The GSWGA is a coalition of nearly 50 wineries and vineyards across New Jersey, dedicated to raising the quality and awareness of the New Jersey wine industry. For more information, please contact Executive Director John Cifelli at 908-866-6529 or John(at)newjerseywines(dot)com.
Read the full story at http://www.prweb.com/releases/jersey/skyline/prweb12154499.htm
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Fall’s chill signals the return of stouts, porters, Oktoberfest lagers and – whether you love or hate them – pumpkin-flavored brews. It’s now high season for local beer festivals, with plenty of events between now and mid-October.
The Mark Twain House‘s annual “Tapping into Twain” event Friday, Sept. 26, at 5:30 p.m. features more than 20 regional breweries and home brewers, plus food from several local restaurants. Tickets are $45 in advance, $50 at the door ($40 for MTHM members.) Designated driver tickets are $20. Prices include all food, beverage and a collectible pint glass. The Mark Twain House is at 351 Farmington Ave. in Hartford. Information and tickets: 860-280-3130 and marktwainhouse.org.
Two Roads Brewing Company, 1700 Stratford Ave., Stratford, hosts its Ok2berfest Saturday and Sunday, Sept. 27 and 28, from noon to 6:30 p.m. each day. The event features food trucks and live music. The $15 admission fee includes an authentic German stein. Beer tickets are $5 apiece and must be purchased with cash (limit of four tickets). Attendees must be 21-plus; no minors or animals are permitted. Information: 203-335-2010 and tworoadsbrewing.com.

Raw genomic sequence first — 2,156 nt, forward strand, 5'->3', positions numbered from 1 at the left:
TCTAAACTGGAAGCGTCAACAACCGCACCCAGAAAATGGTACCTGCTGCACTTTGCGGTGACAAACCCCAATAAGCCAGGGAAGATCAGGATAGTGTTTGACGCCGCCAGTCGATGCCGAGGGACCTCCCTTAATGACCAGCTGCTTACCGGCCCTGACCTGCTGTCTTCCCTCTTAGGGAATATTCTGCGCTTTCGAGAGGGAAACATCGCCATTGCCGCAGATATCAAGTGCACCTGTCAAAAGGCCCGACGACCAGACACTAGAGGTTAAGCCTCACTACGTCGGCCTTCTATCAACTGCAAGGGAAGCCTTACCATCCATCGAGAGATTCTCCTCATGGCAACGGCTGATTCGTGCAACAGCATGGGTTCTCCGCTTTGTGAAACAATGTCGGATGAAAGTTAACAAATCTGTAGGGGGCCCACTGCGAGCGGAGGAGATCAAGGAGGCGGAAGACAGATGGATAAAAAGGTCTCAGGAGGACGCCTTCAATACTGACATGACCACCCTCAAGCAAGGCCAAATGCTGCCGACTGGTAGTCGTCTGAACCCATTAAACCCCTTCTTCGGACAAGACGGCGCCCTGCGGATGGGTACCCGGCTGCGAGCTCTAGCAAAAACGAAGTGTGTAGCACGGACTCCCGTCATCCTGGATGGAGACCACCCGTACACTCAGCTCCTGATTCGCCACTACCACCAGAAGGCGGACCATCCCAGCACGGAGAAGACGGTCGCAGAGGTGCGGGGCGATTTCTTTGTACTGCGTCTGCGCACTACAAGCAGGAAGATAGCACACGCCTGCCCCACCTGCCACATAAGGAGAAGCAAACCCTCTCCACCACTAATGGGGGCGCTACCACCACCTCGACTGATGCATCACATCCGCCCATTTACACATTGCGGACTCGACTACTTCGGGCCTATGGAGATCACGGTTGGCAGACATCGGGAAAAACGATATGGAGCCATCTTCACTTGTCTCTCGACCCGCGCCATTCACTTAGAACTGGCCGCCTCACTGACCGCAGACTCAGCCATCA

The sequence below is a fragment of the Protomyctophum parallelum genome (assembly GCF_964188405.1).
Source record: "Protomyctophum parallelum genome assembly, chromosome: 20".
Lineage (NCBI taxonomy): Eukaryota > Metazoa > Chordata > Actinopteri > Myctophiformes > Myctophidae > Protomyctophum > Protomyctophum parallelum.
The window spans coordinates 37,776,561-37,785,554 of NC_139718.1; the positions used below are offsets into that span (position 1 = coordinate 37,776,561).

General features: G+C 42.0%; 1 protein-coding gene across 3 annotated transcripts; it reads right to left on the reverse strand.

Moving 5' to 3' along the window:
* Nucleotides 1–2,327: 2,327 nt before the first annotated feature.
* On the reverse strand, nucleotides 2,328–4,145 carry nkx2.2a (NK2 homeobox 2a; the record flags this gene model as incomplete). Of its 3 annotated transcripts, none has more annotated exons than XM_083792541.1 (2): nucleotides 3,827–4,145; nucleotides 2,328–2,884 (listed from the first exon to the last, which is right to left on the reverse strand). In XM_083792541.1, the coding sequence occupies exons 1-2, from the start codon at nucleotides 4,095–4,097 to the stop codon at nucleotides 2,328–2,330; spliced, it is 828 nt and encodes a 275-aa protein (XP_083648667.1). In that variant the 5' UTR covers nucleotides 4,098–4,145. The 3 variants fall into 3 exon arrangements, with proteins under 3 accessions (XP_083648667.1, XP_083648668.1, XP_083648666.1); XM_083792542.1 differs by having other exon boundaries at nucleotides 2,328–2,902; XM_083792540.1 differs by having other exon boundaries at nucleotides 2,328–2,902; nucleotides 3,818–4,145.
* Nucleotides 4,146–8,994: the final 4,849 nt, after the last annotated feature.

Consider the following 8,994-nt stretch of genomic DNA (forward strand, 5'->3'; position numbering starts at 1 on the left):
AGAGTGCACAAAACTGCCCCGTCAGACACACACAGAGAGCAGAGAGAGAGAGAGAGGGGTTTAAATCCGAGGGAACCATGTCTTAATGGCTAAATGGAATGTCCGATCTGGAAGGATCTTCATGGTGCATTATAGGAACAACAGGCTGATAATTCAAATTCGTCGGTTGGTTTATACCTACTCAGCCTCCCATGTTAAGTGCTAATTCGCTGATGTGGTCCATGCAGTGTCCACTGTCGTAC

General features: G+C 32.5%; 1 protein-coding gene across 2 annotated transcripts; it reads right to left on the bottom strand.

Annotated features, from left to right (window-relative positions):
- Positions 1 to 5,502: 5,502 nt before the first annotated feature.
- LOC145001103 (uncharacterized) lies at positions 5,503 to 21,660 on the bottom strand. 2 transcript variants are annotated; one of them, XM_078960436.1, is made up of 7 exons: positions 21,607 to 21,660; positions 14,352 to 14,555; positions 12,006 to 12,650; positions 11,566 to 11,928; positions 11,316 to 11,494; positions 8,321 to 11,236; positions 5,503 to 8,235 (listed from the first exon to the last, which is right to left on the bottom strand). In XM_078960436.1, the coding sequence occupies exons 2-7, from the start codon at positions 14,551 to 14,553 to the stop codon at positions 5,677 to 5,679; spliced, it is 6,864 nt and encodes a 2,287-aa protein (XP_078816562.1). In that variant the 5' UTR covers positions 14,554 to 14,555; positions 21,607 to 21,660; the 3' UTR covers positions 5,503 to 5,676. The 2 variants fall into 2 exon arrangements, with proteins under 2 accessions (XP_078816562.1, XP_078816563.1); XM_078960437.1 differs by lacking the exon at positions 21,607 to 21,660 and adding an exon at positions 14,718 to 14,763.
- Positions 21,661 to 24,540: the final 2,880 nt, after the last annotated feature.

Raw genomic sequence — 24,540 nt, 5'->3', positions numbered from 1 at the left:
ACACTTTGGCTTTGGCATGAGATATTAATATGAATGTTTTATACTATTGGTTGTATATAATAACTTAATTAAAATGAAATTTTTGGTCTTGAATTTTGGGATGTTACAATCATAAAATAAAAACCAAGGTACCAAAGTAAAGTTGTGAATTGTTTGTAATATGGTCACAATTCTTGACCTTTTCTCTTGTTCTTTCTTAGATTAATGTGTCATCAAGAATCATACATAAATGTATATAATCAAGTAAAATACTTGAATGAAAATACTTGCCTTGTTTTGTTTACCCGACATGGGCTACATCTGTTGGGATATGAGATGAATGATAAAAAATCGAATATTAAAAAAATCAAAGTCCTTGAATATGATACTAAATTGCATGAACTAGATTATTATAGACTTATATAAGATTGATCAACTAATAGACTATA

The annual Sun BrewFest returns to Mohegan Sun Oct. 4 and 5, with tasting sessions on Saturday afternoon and a special BrewBrunch Sunday morning. Tickets to the Saturday sessions are $25 each; the first session runs from 1 p.m. to 4 p.m. and the second session runs from 7 p.m. to 10 p.m. The Sunday brunch features Goose Island beer and Absolut Bloody Mary cocktails, with beer-infused food items. Tickets are $60, including all food and drink. For more information, visit sunbrewfest.com.
Broad Brook Brewing, 2 North Road, East Windsor, hosts a one-year anniversary party open house Oct. 4 from 12:30 to 5:30 p.m. The event includes tours of the brewery, free samples and food for purchase. Information: 860-623-1000 and broadbrookbrewing.com.
Chili reunites with its good friend beer at the Smoke in the Valley Craft Beer Chili Festival in Seymour Oct. 4, from noon to 5 p.m. More than 100 breweries are expected at the event, along with dozens of chili competitors in two divisions, including restaurant entrants. Proceeds will benefit Seymour Youth Sports programs and Seymour Fire and EMS Companies. Information: 203-437-1009 and smokeinthevalley.com.